REAL-TIME HOSPITALIST BURNOUT: IMPLICATIONS FOR SYSTEM-LEVEL SOLUTIONS

Brian Lucas, MD MS FHM1, William Trick, MD2, Arthur Evans, MD MPH3, Anita Varkey, MD4, Suja Mathew, MD2, Benjamin Mba, MRCP5, Peter Clarke, MD2, Robert Weinstein, MD2, 1White River Junction VAMC and Geisel School of Medicine at Dartmouth, Norwich, VT; 2Cook County Hospital, Chicago, IL; 3Weill Cornell, New York, NY; 4Loyola Medical Center, Maywood, IL; 5Cook County Hosptial, Chicago, IL

Meeting: Hospital Medicine 2018; April 8-11; Orlando, Fla.

Abstract number: Top 15 Research & Innovations

Categories: Hospital Medicine 2018, Top 15 Research and Innovation Oral Abstracts

Keywords: , , , , , ,

Background: In a previous randomized trial we found that shorter ward rotations reduced attending physician burnout at rotation-end. This improvement was offset, however, by negative education outcomes among trainees. Therefore solutions to burnout other than simply shortening rotations are needed to preserve the educational mission. We examined additional data collected (but not yet presented) to determine if temporal patterns of burnout, when assessed repeatedly and in real-time, predicted summative recall assessments at rotation-end.

Methods: We conducted a crossover trial with attending physicians as the unit of crossover randomization to 2-week (‘short’) and 4-week (‘long’) rotations during the 2009 academic year. Participants staffed at least 6 weeks of the general medicine inpatient service. On the same day of every 4-day call cycle of each rotation, attending physicians rated their real-time intensity of burnout. Then, at the end of each rotation, they rated their summative recall of burnout across the entire rotation. We determined how many days occurred between peak intensity of burnout and rotation-end. We used multilevel logistic regression to model how the proximity of peak burnout intensity to rotation-end was associated with summative recall.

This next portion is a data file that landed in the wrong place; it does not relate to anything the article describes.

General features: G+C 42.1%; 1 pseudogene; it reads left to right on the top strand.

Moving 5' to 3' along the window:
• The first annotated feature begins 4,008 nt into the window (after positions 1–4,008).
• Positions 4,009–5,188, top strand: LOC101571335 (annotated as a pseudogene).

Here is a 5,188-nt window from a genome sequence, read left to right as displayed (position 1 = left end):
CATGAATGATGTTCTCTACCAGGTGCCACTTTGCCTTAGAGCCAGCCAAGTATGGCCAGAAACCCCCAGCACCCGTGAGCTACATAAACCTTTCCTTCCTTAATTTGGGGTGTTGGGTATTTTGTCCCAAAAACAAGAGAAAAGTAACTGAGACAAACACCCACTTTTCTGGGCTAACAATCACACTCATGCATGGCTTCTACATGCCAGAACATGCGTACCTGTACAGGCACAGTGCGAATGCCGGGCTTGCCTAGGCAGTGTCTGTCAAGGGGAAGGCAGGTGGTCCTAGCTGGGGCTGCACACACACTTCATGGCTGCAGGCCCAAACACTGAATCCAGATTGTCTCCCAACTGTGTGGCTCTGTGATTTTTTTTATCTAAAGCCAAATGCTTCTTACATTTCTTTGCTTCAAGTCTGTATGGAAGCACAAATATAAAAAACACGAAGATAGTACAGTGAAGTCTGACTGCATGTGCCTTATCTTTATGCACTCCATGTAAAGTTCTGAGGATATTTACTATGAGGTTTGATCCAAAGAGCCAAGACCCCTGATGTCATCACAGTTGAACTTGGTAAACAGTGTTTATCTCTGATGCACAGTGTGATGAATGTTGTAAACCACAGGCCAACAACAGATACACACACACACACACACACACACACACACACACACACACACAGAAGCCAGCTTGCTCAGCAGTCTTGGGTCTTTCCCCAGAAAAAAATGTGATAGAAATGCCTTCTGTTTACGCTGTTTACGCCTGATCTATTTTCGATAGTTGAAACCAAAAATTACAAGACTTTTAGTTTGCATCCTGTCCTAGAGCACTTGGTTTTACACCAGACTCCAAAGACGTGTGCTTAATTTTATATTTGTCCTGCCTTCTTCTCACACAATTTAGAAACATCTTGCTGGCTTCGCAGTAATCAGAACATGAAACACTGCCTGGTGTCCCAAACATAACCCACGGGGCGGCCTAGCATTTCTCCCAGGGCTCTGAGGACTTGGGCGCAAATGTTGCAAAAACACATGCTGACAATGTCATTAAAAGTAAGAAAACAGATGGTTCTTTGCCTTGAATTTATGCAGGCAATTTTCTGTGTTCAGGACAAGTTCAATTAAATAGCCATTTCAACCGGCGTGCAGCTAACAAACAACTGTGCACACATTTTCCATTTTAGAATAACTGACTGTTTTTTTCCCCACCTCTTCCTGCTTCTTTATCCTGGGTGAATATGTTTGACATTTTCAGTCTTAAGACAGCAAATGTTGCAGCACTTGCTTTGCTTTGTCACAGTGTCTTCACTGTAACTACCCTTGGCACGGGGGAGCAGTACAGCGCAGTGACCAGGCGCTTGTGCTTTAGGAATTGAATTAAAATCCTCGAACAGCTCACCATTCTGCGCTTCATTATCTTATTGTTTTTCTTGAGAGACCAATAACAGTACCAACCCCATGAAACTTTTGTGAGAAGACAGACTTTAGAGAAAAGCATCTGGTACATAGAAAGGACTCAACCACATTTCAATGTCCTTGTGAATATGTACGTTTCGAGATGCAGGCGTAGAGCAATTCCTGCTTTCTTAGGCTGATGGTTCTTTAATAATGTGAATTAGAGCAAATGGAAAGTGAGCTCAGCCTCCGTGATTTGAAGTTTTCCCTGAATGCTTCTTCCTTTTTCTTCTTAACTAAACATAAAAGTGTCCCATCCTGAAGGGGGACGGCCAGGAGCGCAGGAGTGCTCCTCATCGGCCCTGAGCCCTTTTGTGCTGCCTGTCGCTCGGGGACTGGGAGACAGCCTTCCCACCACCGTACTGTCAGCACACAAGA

Results: 62 attending physicians were assigned to randomized sequences of rotation durations and completed a median of 1 long (range 1 to 3) and a median of 2 short (1 to 6) rotations. At rotation-end, attending physicians reported burnout in 36% of 76 long and 17% of 130 short rotations. The median duration from peak intensity to rotation-end was 0 days (interquartile range 0 to 8 days) and did not differ by rotation length (p-value 0.14). The relationship between the proximity of peak burnout intensity to rotation-end and summative recall of burnout did not differ by rotation duration (p-value for interaction 0.4). After adjustment for rotation length, each additional day from peak intensity to rotation-end was associated with a reduction in the odds of summative recall of burnout (OR 0.77, 95% CI 0.62 to 0.94). For example, at the end of a long rotation the probability of burnout when the peak intensity occurred at rotation-end was 44% (95% CI 28 to 60%) whereas the probability of burnout when peak intensity occurred 1 week before rotation-end was 28% (95% CI 19 to 36%).

Conclusions: More time between peak burnout intensity and rotation-end protected against summative recall of burnout regardless of rotation length. This suggests that system-level interventions that reduce burnout intensity toward the end of a rotation may make longer rotations more tolerable, thereby improving the educational experiences of trainees. Such system-level interventions may include 1) offloading attending physicians’ non-ward-related duties that pile up until rotation-end and 2) overlapping attending physicians’ schedules to ease the transitions off-service.

To cite this abstract:

Lucas, BP; Trick, WE; Evans, AT; Varkey, A; Mathew, S; Mba, B; Clarke, P; Weinstein, RA. REAL-TIME HOSPITALIST BURNOUT: IMPLICATIONS FOR SYSTEM-LEVEL SOLUTIONS. Abstract published at Hospital Medicine 2018; April 8-11; Orlando, Fla. Abstract Top 15 Research & Innovations. https://www.shmabstracts.com/abstract/real-time-hospitalist-burnout-implications-for-system-level-solutions/. Accessed December 10, 2018.

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